Maintaining strong electron confinement in short-wavelength devices is particularly tricky, because this structure can t be grown on InP substrates with lattice-matched Ga0.47In0.53As and Al0.48In0.52As. But strain-balanced designs – which are still to be optimized – can address this issue and lead to the growth of dislocation-free GaxIn1–xAs/AlyIn1–yAs heterostructures with a band offset of up to 0.9 eV.
Output powers are also held back by laser cavity losses. Free carrier losses from the waveguide cladding and contact layers are far higher in the infrared than the visible, and scale as λ2 to λ3. We minimize this and increase the differential gain by lengthening the cavity to 3–5 mm and employing a 3–4 µm thick, low-doped cladding. This creates a QCL with low threshold gain, good power-conversion efficiency, acceptable parasitic series resistance and an external optical loss to the laser core that can be as low as 0.5 cm–1.
We have taken care to avoid absorption between the other subbands in the active region and injector. This type of loss tends to scale with the doping in the injector, but it can be minimized through wave function engineering and improvements in material quality, which reduce emission linewidths.
Boosting internal efficiencies and cutting optical losses has spurred the fabrication of QCLs with outstanding characteristics. These include 4.6 µm room-temperature multimode lasers with up to 22% wall-plug efficiency and a peak output power of up to 34 W. But QCLs with a high average power are more important for us, and our recent efforts have focused on efficient, high-power CW lasers.
We are working towards DARPA s 50% efficiency target. As such, all QCLs still generate a tremendous amount of heat. This makes thermal management a key issue. We have investigated several designs, including those featuring a gold heat spreader on the chip s top surface to increase thermal conductance by 30%. We also used the well known trick of bonding the epitaxial side of the wafer directly to a high thermal conductivity submount.
However, our highest efficiencies have been reached by switching to the more complicated "buried ridge" geometry. The laser is etched into a ridge waveguide before a semi-insulating, lattice-matched InP layer is grown selectively on the side of the ridge. This replaces an amorphous dielectric insulating layer such as SiO2. The buried-ridge design also cuts optical loss and thermal mismatch, and enables manufacture of laser cores with good structural stability that are less than 10 µm wide.
Combining these advances delivered a dramatic improvement in our 4.6–4.8 µm QCLs. Single emitters at cryogenic temperatures emit a multimode CW output of more than 10 W at 34% wall-plug efficiency (figure 1) and at 25 °C we have produced 2.8 W QCLs with 15% wall-plug efficiency (figure 2).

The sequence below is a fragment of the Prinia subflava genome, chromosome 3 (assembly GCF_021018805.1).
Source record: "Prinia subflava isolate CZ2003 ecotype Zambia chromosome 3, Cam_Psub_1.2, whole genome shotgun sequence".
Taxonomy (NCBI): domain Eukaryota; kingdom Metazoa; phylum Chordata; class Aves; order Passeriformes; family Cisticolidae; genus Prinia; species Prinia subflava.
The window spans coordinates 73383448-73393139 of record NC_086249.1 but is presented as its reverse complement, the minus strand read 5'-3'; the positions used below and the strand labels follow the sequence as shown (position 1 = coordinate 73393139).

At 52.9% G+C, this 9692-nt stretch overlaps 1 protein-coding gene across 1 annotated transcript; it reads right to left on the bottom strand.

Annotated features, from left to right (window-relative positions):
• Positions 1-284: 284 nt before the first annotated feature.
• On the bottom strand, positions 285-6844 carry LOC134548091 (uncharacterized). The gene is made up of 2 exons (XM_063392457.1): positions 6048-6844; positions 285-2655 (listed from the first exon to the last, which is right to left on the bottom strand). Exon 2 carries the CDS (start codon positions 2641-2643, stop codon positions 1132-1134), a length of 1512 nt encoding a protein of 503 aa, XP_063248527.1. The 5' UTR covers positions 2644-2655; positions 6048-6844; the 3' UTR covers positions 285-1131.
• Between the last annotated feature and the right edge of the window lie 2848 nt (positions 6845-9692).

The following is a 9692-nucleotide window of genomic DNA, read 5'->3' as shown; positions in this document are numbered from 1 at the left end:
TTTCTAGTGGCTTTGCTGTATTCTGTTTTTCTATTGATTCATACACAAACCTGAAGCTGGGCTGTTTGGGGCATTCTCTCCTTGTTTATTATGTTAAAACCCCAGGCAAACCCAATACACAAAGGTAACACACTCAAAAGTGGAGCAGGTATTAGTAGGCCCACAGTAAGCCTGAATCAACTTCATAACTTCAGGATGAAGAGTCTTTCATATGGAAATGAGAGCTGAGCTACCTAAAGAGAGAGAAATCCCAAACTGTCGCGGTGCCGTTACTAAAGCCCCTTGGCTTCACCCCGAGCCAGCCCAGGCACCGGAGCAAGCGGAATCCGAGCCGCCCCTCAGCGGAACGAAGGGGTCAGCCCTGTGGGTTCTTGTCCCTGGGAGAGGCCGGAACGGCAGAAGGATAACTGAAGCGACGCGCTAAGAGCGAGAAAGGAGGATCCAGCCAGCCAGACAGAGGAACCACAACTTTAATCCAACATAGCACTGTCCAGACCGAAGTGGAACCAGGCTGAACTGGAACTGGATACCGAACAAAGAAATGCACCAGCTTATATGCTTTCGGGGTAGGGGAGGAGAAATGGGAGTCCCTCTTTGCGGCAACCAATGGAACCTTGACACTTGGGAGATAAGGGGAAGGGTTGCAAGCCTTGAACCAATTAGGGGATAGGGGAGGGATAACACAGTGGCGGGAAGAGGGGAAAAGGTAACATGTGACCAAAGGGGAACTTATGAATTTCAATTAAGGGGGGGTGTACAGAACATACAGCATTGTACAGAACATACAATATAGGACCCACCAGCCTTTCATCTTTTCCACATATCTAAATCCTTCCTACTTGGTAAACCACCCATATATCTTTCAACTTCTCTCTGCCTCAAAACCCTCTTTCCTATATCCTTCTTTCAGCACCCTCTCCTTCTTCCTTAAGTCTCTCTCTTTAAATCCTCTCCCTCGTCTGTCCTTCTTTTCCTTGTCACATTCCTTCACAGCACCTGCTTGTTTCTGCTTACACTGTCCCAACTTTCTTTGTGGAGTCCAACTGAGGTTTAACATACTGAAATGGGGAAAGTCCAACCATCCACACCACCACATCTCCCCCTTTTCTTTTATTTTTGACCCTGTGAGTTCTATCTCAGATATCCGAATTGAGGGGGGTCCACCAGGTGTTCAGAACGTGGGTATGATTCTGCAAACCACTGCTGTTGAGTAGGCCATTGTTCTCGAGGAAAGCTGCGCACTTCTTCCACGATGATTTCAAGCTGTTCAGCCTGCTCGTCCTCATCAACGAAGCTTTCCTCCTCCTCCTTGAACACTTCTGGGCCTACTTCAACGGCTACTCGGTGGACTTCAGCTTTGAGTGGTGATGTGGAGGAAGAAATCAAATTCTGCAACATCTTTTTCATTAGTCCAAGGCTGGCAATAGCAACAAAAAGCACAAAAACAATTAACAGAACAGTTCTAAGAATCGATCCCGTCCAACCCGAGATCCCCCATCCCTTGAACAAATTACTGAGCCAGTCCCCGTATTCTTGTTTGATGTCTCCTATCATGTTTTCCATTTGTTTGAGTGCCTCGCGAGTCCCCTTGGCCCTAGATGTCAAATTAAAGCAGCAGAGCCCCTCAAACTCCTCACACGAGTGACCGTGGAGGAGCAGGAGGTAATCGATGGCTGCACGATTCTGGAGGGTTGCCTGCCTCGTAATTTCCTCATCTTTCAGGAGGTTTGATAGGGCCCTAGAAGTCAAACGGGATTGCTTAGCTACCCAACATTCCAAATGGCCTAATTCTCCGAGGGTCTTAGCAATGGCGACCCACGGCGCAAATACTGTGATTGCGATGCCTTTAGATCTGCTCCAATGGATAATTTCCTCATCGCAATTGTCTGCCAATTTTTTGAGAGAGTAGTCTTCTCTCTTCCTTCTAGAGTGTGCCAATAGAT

Simple geometrical changes offer us a route to even higher power lasers. One option is to build laser arrays, an approach that is used in near-infrared pump lasers. Alternatively, we could scale our emitter s width from around 10 µm to 100–200 µm.
Both approaches will crank up the output power, but at the expense of beam quality. Emitter width scaling, for example, will probably cause high order, double-lobed emission. However, the beam profile can be controlled to emit within a single spatial mode through additional lateral index modulation. Another way to fabricate a spectrally pure laser source is to incorporate wavelength-specific feedback inside the laser cavity.
One design that features both of these improvements is the photonic crystal distributed feedback (PCDFB) laser. This type of device – which we were inspired to investigate by Jerry Meyer at the Naval Research Laboratory – promises to deliver powerful, high-purity, single-mode emission profiles that are essential for remote infrared spectroscopy.
Our PCDFB laser, like some commercial distributed feedback (DFB) lasers, employs diffractive feedback from a buried grating near the waveguide core (figure 3). However, it differentiates itself with two-dimensional patterning, which is tilted with respect to the laser mirrors to improve the spatial filtering of the device s transverse mode.
Despite its complexity, we have had some success and reported the results for a spectrally pure, broad-area QCL that emits a diffraction-limited single-lobed far-field pattern. We have only demonstrated low peak power to date, but we are confident that dramatic improvements in output power are possible through design and fabrication refinements.
The US military wouldn t be the only beneficiaries of a successful DARPA program – QCLs are promising sources for free-space communication. They have the capability to create robust links, thanks to emission wavelengths that can penetrate further through dense fog than near-infrared sources.
We believe that QCLs with an output power of up to 10 W will soon be available, providing a major boost to remote sensing. These lasers could also serve a wide variety of other applications, such as multipoint industrial monitoring and standoff detection of hazardous chemicals. Integration with infrared camera systems would even allow differential absorption imaging of chemical spills and clouds. The foundations of this technology are already under development, and several organizations are exploring active imaging with weaker laser sources and passive gas imaging with infrared cameras.